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A free summer meals program ballooned in the Berkshires during the pandemic. This year's been rocky

Pittsfield Farmers Market Open (copy)

After a pandemic hiatus, the Pittsfield Farmers Market returned to The Common in May 2021. The market is home to the only free summer meals site that provides food to young people on the weekend in Berkshire County under a federal program.

PITTSFIELD — Despite Congressional action that preserved an expanded summer meals programs for children, the rollout has been hampered in the Berkshires.

In June, lawmakers extended access to meals that were made more widely available during the pandemic. While this was a victory for families across the country, it came just weeks before meals programs were to start.

Two weeks in, organizations in the Berkshires are still trying to adjust.

In 2021, programs that catered to anyone 18 years old and younger without registration served 85,000 meals. They are likely to serve fewer this year, due to the slow rollout of needed waivers.

During the past two summers, the local programs allowed people to pick up meals, instead of having to sit, and to take more than one meal, among other things.

Natasha Smith, director of child nutrition for the statewide organization Project Bread, thinks the delay in extending waivers created an unnecessarily complex situation, which will reduce the number of meals served well into the summer.

“Imagine you’ve been going to a certain site the past couple of summers, getting grab-and-go meals, and you’re used to doing that. Then, so far this summer you’ve been told that’s not allowed,” said Smith. “The next week or the following one, when the waivers are implemented, you can all of a sudden go back to [accessing the program] just like 2021. It’s a lot of flip-flopping.”

On July 8, the state released guidance for organizations that can begin operating under the waivers, once they provide documentation on changes they intend to make to their meal sites.

The summer of 2020, over 130,000 meals were served in Berkshire County's open sites, up from 56,000 in 2019. This number declined to 85,000 meals in 2021 — still 52 percent higher than pre-pandemic levels.

This impact is especially felt in Berkshire County, which ranks 11th of the 14 counties of Massachusetts for food security, a measure of how likely people are to get enough to eat. In the county, 11.9 percent of residents are food-insecure, according to Feeding America.

This summer, in Berkshire County, there are 11 "open" meals sites, which can serve any child 18 and under without registration, and 23 "closed" sites which are connected to educational programs and require registration to join.

For many Berkshires organizations, the grab-and-go meals allowed by the pandemic-era summer meals program made a big difference. Before COVID-19, children had to eat wherever their meal was served.

At the Berkshire Peaks Housing Village in Pittsfield, Vernetta Marra said a program has been able to help one-third of the families it usually could during their first few weeks. Marra said that the slow return of grab-and-go meals was especially hard for parents whose children are of kindergarten age.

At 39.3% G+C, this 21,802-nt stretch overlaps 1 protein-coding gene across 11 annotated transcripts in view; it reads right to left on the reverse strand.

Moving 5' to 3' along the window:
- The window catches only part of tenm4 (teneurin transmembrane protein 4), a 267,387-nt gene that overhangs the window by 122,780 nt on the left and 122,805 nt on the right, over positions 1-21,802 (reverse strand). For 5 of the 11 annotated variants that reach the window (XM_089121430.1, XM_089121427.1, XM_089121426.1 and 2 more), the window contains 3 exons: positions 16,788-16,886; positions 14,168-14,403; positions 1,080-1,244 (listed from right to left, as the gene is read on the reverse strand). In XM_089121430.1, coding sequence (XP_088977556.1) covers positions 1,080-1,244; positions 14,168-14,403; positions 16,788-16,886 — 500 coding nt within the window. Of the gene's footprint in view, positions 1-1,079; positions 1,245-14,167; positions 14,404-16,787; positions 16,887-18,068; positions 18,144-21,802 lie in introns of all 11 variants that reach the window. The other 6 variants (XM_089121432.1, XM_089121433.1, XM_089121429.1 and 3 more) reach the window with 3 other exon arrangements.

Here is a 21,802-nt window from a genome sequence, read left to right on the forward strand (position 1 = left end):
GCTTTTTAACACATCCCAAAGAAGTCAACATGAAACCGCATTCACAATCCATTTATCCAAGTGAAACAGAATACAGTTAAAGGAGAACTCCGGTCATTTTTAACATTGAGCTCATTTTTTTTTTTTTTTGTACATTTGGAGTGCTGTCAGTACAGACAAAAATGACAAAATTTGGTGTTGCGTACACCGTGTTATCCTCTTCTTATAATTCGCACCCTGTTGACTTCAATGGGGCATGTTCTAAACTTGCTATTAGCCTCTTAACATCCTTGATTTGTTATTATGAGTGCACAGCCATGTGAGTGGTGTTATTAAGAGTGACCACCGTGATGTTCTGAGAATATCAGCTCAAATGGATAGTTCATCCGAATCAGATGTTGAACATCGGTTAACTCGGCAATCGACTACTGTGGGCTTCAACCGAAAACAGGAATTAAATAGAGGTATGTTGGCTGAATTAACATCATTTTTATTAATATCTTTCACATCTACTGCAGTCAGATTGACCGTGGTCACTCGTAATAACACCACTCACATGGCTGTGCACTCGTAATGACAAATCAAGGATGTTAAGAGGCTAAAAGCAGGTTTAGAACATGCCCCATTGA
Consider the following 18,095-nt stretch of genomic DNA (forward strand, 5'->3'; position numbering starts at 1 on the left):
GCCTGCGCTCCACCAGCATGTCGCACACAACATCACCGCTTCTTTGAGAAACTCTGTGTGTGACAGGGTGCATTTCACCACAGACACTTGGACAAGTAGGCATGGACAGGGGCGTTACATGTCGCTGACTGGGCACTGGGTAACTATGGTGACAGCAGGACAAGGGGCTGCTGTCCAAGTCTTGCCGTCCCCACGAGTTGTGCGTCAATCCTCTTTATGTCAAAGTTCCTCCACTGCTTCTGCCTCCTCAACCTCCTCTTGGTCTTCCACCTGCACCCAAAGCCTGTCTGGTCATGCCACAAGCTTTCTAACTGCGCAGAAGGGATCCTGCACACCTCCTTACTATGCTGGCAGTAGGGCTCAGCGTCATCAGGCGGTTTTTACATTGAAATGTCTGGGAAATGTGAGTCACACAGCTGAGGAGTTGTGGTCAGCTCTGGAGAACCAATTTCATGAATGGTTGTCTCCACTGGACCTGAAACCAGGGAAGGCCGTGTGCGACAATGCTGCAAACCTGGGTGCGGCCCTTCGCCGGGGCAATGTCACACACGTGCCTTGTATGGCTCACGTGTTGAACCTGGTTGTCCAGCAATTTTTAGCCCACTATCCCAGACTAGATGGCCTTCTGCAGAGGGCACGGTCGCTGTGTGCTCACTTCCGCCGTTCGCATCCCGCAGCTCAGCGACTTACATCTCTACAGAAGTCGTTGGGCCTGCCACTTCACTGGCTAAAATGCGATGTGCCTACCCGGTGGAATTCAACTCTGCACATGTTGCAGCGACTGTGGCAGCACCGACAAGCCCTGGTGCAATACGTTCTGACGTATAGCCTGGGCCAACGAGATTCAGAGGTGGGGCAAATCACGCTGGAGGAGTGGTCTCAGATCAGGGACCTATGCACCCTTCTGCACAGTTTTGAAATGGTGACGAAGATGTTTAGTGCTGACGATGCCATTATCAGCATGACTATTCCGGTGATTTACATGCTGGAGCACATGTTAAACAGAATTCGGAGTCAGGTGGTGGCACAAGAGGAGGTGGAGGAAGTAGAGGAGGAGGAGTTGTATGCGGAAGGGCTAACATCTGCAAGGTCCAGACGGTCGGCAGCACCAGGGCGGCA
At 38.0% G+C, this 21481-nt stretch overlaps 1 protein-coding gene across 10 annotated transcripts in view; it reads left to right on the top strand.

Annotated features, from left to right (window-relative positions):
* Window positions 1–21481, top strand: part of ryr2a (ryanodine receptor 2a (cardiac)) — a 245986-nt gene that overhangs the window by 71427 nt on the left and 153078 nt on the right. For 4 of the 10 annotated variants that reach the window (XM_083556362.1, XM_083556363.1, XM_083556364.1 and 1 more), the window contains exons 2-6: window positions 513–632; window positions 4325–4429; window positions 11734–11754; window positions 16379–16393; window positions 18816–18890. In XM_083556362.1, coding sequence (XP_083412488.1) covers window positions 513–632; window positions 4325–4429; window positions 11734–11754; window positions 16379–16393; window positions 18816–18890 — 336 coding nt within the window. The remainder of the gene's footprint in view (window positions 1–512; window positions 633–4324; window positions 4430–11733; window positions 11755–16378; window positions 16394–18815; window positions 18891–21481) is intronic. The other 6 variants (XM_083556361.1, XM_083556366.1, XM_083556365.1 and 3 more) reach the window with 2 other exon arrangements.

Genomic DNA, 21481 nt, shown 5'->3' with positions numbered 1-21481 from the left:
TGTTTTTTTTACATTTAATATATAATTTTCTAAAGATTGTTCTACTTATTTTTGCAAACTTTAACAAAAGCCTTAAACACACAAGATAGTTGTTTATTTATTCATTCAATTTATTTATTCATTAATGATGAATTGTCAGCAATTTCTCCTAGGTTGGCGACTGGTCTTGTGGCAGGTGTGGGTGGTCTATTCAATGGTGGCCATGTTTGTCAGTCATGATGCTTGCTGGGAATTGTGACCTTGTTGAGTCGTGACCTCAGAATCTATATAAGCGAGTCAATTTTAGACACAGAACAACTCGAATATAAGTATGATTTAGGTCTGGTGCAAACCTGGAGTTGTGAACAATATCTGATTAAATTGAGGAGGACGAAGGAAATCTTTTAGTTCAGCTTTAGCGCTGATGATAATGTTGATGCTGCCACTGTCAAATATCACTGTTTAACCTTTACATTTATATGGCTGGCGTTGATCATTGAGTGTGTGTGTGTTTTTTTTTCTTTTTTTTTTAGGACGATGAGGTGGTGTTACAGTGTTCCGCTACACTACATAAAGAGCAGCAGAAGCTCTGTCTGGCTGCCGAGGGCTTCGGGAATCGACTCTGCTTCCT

Cory Nicholas, the North Adams food director, said that being able to bundle meals for multiple days changed everything.

“On Friday, we could give them a meal for Saturday and Sunday. That is huge, considering we have kids in our district who suffer from food insecurity,” said Nicholas.

Cory Nicholas stands in store room (copy)

Cory Nicholas, food service director of North Adams Public Schools, says that being able to provide a "bundle" of free meals to young people, for multiple days, is vital. “On Friday, we could give them a meal for Saturday and Sunday. That is huge, considering we have kids in our district who suffer from food insecurity."

Smith said that bundling meals also helps families overcome transportation gaps. “It makes it easier and much more worth it to travel to a site to get a whole weekend's worth of meals,” she said.

In the county, there is now only one open meal site on the weekends, located at the Pittsfield Farmers Market on Saturdays.

The Summer Food Service Program was established in 1975, focusing primarily on urban poverty. The program has lagged behind in rural areas. While there are options for public transportation in cities, this is less the case in areas like the Berkshires. Due to the rising cost of gas this summer, even those with access to a car may struggle to commute up to 45 minutes each way in order to get one meal.

For the past two summers, Roseanne Schutz from Hoosac Valley Regional School District was able to organize four bus routes in Adams and Cheshire to deliver meals to children at their homes, as allowed by the waiver program. “Buses were paid for, but because of COVID they weren't busing students, so we were able to use them. So that was really a no-brainer for us,” she said.

That will not happen this summer. The buses are being used to bring children to other summer programs, and the volunteers and equipment required to run these deliveries are hard to find.

“We might lose some kids, they might not have a car, don’t want to walk that far or are maybe too young to walk. But we’re hoping that someone, a relative or a friend, can bring the kids to their meals,” said Schutz.

A map of open summer meal sites can be found at projectbread.org/summer-eats-program or by calling Project Bread's toll-free number 1-800-645-8333.

Aina de Lapparent Alvarez can be reached at aalvarez@berkshireeagle.com.

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